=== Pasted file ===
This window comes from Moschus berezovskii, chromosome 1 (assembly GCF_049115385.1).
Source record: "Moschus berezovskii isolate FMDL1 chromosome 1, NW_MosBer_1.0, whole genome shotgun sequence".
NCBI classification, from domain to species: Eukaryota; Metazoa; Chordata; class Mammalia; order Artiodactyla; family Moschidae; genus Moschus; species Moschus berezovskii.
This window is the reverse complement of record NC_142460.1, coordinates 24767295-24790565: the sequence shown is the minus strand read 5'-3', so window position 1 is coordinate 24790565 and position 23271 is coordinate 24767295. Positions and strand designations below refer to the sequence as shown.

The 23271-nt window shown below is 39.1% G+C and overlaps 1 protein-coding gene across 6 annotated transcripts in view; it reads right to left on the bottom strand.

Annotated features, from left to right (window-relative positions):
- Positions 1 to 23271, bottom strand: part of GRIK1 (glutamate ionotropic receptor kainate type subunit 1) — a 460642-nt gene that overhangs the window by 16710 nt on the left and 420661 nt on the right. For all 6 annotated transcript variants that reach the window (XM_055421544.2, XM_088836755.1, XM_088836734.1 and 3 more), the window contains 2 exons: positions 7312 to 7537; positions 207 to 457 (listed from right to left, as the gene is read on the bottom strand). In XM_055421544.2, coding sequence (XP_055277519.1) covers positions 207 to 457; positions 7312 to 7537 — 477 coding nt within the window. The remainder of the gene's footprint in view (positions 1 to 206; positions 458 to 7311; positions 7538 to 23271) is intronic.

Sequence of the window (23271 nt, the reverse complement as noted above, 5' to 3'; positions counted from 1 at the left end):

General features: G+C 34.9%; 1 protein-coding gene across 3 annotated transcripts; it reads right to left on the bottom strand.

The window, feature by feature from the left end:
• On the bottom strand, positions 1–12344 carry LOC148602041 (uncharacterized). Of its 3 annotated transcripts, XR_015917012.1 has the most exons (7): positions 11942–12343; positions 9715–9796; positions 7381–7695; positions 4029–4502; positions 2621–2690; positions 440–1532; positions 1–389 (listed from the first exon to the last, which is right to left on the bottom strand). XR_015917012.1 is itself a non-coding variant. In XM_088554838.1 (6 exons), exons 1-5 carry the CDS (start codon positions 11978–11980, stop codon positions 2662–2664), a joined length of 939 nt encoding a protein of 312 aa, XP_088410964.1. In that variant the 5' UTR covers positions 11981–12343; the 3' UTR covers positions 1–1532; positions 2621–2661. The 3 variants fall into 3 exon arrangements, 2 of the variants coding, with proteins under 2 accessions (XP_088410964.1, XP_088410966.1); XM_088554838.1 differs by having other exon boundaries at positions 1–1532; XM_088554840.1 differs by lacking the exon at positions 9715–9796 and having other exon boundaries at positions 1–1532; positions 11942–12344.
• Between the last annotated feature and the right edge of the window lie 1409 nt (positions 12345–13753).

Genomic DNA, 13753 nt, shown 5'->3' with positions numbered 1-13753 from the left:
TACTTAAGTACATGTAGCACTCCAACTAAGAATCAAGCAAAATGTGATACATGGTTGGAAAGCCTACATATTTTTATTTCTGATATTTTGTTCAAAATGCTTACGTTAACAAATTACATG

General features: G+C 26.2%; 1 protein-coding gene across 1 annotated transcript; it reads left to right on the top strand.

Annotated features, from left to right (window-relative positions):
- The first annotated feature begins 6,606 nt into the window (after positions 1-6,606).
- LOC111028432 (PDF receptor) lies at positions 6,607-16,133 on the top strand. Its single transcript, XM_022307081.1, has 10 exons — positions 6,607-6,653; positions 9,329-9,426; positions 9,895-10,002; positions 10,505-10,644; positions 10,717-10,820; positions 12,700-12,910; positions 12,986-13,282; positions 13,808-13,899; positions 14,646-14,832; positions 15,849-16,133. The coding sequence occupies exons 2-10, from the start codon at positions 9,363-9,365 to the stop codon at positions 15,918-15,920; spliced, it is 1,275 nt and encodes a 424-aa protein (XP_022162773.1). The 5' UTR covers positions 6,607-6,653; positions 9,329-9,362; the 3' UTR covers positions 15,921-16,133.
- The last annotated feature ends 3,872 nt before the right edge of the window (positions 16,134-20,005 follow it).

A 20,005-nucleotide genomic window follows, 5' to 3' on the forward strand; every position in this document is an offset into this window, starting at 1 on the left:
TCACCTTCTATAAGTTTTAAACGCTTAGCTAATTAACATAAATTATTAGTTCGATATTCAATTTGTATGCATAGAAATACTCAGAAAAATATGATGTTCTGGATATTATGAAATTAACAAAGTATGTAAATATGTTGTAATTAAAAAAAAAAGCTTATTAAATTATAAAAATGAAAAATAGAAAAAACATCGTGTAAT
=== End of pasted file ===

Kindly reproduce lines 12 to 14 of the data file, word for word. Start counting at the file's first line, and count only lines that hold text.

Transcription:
• Between the last annotated feature and the right edge of the window lie 1409 nt (positions 12345–13753).

Genomic DNA, 13753 nt, shown 5'->3' with positions numbered 1-13753 from the left:
TACTTAAGTACATGTAGCACTCCAACTAAGAATCAAGCAAAATGTGATACATGGTTGGAAAGCCTACATATTTTTATTTCTGATATTTTGTTCAAAATGCTTACGTTAACAAATTACATG